Exhibition urges young people to have the courage to care
FOR the first time in its 20-year history, the unique Courage to Care exhibition has come to the Gold Coast until June 28.
What makes this free exhibition exceptional is the involvement of Holocaust survivors sharing their stories and those of the non-Jews who put their lives at risk to rescue them.
In some cases they were the only person in their family to survive.
Ernie Friedlander OAM, who was involved in the establishment of Courage to Care, tells of the "humanity of a German soldier, who looked the other way" while he and his mother escaped while being transported to a concentration camp.
"This contributed in a major way to form my belief not to be prejudiced or generalise about people - but consider each one on their merit, regardless of colour, race or religion," he said.
Arriving in Australia at 15, he went on to have his own family, including three children and four grandchildren.
The exhibit's strong message, particularly to today's youth, is the need to be "upstanders", people who take action, not "bystanders" in the face of discrimination, prejudice and bullying, according to program co-ordinator Hezie Lazarov.
There are over 60 historical artefacts on display, and 1.5-hour guided tours also include a short film and a first hand account of two Holocaust survivors' stories.
Already 1000 Gold Coast students will take part.
Adults can look around the exhibit from 3pm weekdays, and full after-hour guided sessions can also be booked for groups of 10 or more, with clubs and groups encouraged to take part.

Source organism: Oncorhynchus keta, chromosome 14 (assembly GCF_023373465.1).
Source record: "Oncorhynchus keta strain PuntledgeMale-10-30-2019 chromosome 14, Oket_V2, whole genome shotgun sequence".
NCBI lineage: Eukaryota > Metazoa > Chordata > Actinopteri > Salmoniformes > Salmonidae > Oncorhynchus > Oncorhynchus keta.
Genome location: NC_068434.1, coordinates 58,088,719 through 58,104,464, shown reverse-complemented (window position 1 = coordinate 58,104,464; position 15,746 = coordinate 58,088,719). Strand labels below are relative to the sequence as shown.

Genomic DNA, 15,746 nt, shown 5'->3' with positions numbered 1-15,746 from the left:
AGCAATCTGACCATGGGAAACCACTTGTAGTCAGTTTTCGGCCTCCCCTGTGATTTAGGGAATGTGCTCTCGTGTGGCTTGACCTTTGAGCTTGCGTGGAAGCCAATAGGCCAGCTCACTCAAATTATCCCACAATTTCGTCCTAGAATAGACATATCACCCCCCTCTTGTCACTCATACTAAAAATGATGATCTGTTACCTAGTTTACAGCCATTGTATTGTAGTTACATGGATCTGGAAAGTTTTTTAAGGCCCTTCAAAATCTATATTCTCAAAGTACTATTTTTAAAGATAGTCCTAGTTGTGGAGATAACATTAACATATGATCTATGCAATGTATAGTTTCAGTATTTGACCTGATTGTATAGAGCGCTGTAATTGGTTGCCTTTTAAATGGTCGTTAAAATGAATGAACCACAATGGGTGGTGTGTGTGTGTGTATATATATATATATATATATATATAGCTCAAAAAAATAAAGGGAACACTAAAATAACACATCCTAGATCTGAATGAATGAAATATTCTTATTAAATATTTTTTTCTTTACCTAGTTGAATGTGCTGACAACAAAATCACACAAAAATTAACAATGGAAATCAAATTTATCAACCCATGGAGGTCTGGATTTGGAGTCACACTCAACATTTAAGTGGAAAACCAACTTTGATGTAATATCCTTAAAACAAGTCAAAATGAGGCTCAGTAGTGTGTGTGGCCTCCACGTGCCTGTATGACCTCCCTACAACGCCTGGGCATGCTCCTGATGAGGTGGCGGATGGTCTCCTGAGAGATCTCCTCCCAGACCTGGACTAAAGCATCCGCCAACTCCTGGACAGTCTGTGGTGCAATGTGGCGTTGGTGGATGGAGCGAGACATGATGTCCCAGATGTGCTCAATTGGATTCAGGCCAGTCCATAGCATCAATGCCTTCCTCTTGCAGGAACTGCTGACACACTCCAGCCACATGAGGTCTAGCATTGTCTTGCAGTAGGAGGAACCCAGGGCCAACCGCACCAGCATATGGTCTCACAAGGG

"This is a very important exhibition because we only have a certain amount of time to be able to meet these survivors and hear their stories first-hand because, although they were all children or teens at the time, they are getting older," Hezie said.
For the survivors it is a chance to give the younger generation a new perspective, and to share their stories with adults interested in history or fellow seniors with their own stories to tell.
While it is emotionally difficult for the survivors, Hezie said they felt an obligation to tell people what had occurred and hopefully help improve the lives of others by passing on the incredible kindness shown to them.
In survivor Esther Buncel's words: "I feel I must speak for those who cannot".
The exhibition does not dwell on the undeniable horrors of the Holocaust, but rather shines a light on the exceptional response of otherwise everyday people.
"For me it shows that every action by every person can make a difference, and that we should all try to have a positive impact," Hezie said.
"All of us have had something nice said to us or done for us which has inspired us, and equally something negative that we carry around with us that still affects us.
"These are stories about people who knew what was right and wrong and had the courage to stand up and do it, often risking everything to do so."
Survivor Lilly Wolf was one of tens of thousands of Jews whom Swedish diplomat Raoul Wallenberg (1912-1947) saved by issuing protective documents, and securing their release from deportation trains, death march convoys and labour brigades.
Other unheralded stories include that of Australian Aboriginal activist William Cooper, who organised a 1938 protest condemning the "cruel persecution of the Jewish people by the Nazi government of Germany" in Kristallnacht, despite his own rights not being recognised in Australia at that time.
"I believe anyone who sees this exhibition will be inspired to appreciate their own lives, and also the importance of standing up and taking action when we see things that are wrong," Hezie said.
To find out more go to couragetocare.com.au. For bookings phone (02)93216301
or email hezie@couragetocare.
The exhibition is at the Katranski Communal Hall, 35 Markwell Ave,
until June 28.